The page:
Review by Jamie McNeil
Saying you ‘enjoy’ reading Scalped is like saying you enjoy being kicked in the crotch. It’s hard hitting noir, the kind that leaves you feeling like your face has been smashed off the table. What creators Jason Aaron and R.M. Guéra put their cast through is awful and real, but you keep reading in morbid fascination. It is undeniably a fantastic bit of storytelling, so good it is being transferred to the small screen. In case the TV show disappoints, pick up Scalped Deluxe Vol. 1 collecting the start of the saga, Indian Country and Casino Boogie.
Dashiell “Dash” Bad Horse swore he’d never come back to the “Rez”. And yet here he is, an angry, muscular ball of venom and spite. His facility for violence attracts the attention of Chief Lincoln Red Crow who “offers” him a job. Red Crow is revolutionary turned part businessman, part police chief, part community leader and all gangster. Special Agent Baylor Nitz has a long torrid history with the inhabitants of Prairie Rose Reservation. He badly wants to take Red Crow drown and has spent thirty years trying to do it. He’s a deviant, misguided and callous man who will use anything and everyone to get what he wants. Gina Bad Horse is a Nativist (activist for Native People’s rights) and prominent community figure opposed to Red Crow’s new Casino. Back in the 1970s she was in a Red Power group with Red Crow and the mysterious wanderer Catcher. Nitz tried to take them down and failed, an innocent man taking the fall. Gina’s less than thrilled Dash is working for Red Crow. Neither is Dash’s old flame Carol, Red Crow’s wayward and angry daughter. Dash doesn’t want to be here but has no choice. The Rez is full of dark secrets, and people who will do anything to uncover them or keep them secret. Death isn’t far away on the Rez, closer for some than others.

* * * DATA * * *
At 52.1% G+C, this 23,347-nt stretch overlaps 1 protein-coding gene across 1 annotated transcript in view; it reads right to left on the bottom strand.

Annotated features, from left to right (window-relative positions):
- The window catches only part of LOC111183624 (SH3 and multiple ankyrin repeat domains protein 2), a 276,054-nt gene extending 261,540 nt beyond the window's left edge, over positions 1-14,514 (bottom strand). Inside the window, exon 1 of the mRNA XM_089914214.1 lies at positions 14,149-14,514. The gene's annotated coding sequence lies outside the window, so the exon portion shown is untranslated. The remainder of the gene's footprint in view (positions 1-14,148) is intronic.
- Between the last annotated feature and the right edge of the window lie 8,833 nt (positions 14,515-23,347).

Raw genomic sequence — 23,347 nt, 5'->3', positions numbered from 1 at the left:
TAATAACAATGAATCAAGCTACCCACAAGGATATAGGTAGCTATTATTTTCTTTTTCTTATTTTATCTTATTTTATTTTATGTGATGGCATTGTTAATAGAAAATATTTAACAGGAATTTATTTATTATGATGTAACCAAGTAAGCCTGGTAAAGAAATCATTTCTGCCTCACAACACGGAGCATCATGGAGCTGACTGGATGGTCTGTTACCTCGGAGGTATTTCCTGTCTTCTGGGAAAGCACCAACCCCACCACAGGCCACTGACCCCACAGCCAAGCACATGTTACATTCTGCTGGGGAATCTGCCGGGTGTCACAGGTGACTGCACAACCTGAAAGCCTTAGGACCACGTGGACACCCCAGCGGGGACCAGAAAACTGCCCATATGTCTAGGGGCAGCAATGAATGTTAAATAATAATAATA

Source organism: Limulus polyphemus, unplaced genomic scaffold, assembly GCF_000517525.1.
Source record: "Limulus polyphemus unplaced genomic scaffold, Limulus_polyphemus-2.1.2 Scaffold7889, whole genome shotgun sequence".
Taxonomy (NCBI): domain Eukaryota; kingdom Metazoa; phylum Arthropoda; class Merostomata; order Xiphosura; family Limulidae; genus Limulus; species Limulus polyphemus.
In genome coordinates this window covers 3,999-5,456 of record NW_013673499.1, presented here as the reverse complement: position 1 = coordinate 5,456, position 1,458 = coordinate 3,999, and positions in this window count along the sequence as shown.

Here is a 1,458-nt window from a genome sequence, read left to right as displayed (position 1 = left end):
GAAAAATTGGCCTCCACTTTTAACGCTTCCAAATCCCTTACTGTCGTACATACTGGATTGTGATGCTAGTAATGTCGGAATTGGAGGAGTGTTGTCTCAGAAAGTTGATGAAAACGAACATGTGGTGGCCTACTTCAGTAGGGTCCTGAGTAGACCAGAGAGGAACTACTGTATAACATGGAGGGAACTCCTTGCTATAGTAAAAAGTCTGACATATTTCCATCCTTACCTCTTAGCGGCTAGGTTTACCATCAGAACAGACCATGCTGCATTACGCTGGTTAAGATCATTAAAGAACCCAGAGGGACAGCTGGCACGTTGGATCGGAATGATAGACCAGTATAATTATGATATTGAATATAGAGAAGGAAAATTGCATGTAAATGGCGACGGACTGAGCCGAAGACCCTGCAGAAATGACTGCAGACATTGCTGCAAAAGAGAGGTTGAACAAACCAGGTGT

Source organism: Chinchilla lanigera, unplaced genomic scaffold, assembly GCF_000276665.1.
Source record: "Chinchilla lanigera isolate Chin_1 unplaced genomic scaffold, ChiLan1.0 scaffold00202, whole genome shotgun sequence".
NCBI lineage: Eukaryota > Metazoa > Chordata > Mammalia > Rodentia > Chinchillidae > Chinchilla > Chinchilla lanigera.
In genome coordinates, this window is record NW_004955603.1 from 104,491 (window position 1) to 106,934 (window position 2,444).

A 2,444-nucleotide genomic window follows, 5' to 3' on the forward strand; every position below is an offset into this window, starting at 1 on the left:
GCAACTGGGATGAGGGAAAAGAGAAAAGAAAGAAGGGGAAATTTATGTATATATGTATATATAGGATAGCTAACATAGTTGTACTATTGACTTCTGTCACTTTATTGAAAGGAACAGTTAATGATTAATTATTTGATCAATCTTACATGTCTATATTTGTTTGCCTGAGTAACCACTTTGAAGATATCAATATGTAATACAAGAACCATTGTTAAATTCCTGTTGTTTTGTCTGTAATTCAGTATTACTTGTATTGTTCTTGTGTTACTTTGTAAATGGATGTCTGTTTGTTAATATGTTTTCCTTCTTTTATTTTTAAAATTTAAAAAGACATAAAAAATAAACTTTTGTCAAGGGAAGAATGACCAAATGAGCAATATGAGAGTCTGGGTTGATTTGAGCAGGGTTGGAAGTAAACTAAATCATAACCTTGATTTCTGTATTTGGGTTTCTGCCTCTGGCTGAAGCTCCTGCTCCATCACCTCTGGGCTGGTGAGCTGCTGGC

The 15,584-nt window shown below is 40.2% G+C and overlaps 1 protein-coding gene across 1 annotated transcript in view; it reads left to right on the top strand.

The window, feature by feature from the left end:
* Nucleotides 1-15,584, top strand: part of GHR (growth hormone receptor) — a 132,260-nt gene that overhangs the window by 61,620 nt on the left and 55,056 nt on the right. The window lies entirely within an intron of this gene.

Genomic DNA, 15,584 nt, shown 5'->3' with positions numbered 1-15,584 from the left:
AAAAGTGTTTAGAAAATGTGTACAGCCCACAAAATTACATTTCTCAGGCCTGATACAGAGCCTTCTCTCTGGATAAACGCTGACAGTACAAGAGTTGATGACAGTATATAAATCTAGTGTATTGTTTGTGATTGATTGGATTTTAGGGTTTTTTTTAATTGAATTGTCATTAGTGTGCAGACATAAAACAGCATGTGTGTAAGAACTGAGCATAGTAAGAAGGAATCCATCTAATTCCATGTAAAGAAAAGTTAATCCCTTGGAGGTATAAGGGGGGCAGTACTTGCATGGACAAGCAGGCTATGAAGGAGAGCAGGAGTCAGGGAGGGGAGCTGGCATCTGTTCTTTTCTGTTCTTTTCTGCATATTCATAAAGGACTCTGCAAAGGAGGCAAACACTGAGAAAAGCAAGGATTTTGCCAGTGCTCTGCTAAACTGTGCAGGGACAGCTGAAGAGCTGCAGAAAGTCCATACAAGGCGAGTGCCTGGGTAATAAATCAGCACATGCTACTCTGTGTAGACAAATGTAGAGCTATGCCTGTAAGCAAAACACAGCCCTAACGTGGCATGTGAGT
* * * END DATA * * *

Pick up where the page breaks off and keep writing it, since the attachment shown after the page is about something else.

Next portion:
Set in the fictional Prairie Rose Indian Reservation, it mirrors the real life Pine Ridge Reservation. Both are the home of the Sioux people. The issues in both are similar: prostitution, crime, poverty and substance abuse. Viewed through the eyes of Aaron’s players, they’re broken and bruised, yet defiant. These people are survivors. Aaron also has a big cast of supporting characters, all as complex as his leads. Some cling to the old ways, others are holding on to a scrap of integrity in a corrupt and lawless system. Some want recognition they will never get, others have notoriety they long to shed. Some like Dash and Carol punish themselves to punish others. Neither Aaron nor Guéra pull their punches. This is a compelling human tale, Aaron’s vitriol rising as he uncovers more injustice. The tone is bleak, lashed with scenes of drug use, sex, and visceral violence. Glimmers of hope do shine through and there isn’t a weak character present. Guéra’s grubby style is perfect for portraying lives affected by crime and extreme poverty. His images are powerful and unsettling, more so with the higher page quality used here. All this combines to make Scalped among the finest stories Vertigo has ever published.